The leader of the residents replied: “It’s the boats, but since you can walk on water, apparently, your body is a vessel and is therefore banned from this lake. You may have been walking on other lakes, for all we know.”

Jesus nodded. “Yes, all bodies are the vessels of my Father’s spirit. But I haven’t walked on water for thousands of years.”

The second-in-command warned, somewhat severely: “Listen, we have explained this to you. We can’t take your word for it. You must leave. Please go now. Don’t make trouble or else.”

Another resident: “Amen to that! Cuckoo! Cuckoo!” And the crowd laughed and began to jeer the visitors.

“By whose authority do you decree these things,” Jesus asked the leader when the din had died down.

The leader replied: “We have a lake association. We made the rule.”

Asked Jesus: “What is a lake association?”

The second-in-command piped up: “We are a small group who represent the people living around the lake.”

Asked Jesus: “And it is their will to accost us in such fashion?” He gestured to the crowd.

Second-in-command: “Well, not all of the residents were onboard with our boating restriction, but we know what’s best for them. That’s why we were elected to represent them. We do what we feel is needed to be done — and to enforce the rules,” he added, motioning to the crowd.

“With weapons,” one of the disciples asked with a note of incredulity.

The second-in-command answered: “Not everybody leaves so willingly. We’ve had some problems.”

Said the leader: “It’s nothing personal. It’s just the rule.”

Said Jesus, gently but firmly: “I do not live by the rules of man, but by the rules of my Father. You may own homes on a road by the sea, but you do not own the sea. It belongs to my Father, and to all who wish to traverse it. That is His rule. No man can overturn that.”

Jesus turned to his disciples: “Come, let us walk on the water.”

As they set out onto the lake, the residents rushed to the water’s edge, shouting obscenities, waving spears and throwing stones at them. The men with lassos swung, released — and missed. Most of the stones also missed the trio as they walked on the water, or hit them lightly about their legs and fell into the lake.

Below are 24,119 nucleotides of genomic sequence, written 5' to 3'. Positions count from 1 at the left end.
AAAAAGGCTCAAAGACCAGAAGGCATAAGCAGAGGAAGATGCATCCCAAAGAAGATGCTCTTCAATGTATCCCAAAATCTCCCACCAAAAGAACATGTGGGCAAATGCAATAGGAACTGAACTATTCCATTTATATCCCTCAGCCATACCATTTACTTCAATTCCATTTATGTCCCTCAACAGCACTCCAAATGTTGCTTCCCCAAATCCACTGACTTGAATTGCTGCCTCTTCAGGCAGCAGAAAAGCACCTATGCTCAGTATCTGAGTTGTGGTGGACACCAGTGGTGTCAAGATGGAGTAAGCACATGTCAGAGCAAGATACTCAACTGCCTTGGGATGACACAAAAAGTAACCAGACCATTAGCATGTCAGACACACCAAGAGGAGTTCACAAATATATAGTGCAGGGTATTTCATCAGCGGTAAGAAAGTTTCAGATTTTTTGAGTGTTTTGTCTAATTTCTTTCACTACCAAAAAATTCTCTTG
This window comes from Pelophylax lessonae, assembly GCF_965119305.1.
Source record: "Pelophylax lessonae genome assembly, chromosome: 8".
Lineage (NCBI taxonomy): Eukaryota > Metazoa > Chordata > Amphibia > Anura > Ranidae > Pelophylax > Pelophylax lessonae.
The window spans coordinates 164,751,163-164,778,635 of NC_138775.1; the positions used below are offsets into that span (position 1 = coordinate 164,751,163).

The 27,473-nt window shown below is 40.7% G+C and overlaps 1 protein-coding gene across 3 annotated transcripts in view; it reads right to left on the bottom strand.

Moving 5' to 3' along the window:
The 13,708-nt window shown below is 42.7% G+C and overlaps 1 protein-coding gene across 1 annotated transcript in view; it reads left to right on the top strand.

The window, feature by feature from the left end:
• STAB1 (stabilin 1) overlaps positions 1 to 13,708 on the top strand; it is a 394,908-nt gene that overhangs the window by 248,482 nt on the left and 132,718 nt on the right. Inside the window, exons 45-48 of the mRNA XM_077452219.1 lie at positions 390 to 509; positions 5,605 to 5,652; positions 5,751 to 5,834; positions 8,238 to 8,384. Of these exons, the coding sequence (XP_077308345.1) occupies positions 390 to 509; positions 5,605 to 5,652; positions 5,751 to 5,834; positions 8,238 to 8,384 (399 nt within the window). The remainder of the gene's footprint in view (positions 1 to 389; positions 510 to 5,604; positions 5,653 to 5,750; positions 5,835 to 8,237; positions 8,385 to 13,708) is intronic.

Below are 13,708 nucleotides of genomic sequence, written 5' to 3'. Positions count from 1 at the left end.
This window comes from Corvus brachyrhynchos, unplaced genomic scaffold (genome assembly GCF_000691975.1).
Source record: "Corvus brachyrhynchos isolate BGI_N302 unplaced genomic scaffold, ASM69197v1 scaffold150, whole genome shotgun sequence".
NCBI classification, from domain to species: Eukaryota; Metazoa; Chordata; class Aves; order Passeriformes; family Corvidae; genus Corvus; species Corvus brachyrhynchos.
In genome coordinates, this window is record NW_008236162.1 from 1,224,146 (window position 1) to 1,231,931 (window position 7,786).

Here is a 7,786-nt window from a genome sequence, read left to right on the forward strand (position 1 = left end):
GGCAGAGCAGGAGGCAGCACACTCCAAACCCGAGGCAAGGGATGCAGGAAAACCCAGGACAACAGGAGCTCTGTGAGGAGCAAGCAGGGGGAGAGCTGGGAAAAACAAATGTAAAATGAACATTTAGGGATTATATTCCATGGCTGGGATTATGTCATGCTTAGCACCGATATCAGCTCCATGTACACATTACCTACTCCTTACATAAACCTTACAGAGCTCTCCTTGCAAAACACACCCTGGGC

Then, one stone cast by a burly man hit Jesus in the back of the head. Standing on the surface of the lake about 15 feet from shore, Jesus and the disciples turned to face the mob, who continued to pelt them. A stone hit the forehead of Jesus and blood trickled down his face. The disciples, too, bled from wounds on their faces. Jesus looked up at the sky, raised his arms and cried a familiar refrain: “Father, forgive them, for they know not what they do.”

A mist rose up from the water around them. And when it dissipated, Jesus and the disciples were gone, leaving their papyrus boat on the shore.

It seemed a thousand voices chattered and exclaimed at once: “They disappeared!” “Where’d they go?!” “What happened to them?!”

The second-in-command motioned for silence. “Good riddance to them. They were frightening. God knows what they could have done to us. Next time, we should beef up our arsenal. If you have hunting rifles, bring them.”

There was a chorus of men’s voices: “I have one” and “I’ll bring one.”

Someone asked: “What about their boat? What should we do with it?”

And the second-in-command said: “Well, if no one else wants it, I’ll take it.”

He had consensus.

“It’s all yours,” the leader said.

So the second-in-command launched the papyrus boat onto the lake and rowed to his cottage while the mob dispersed.

— Jillian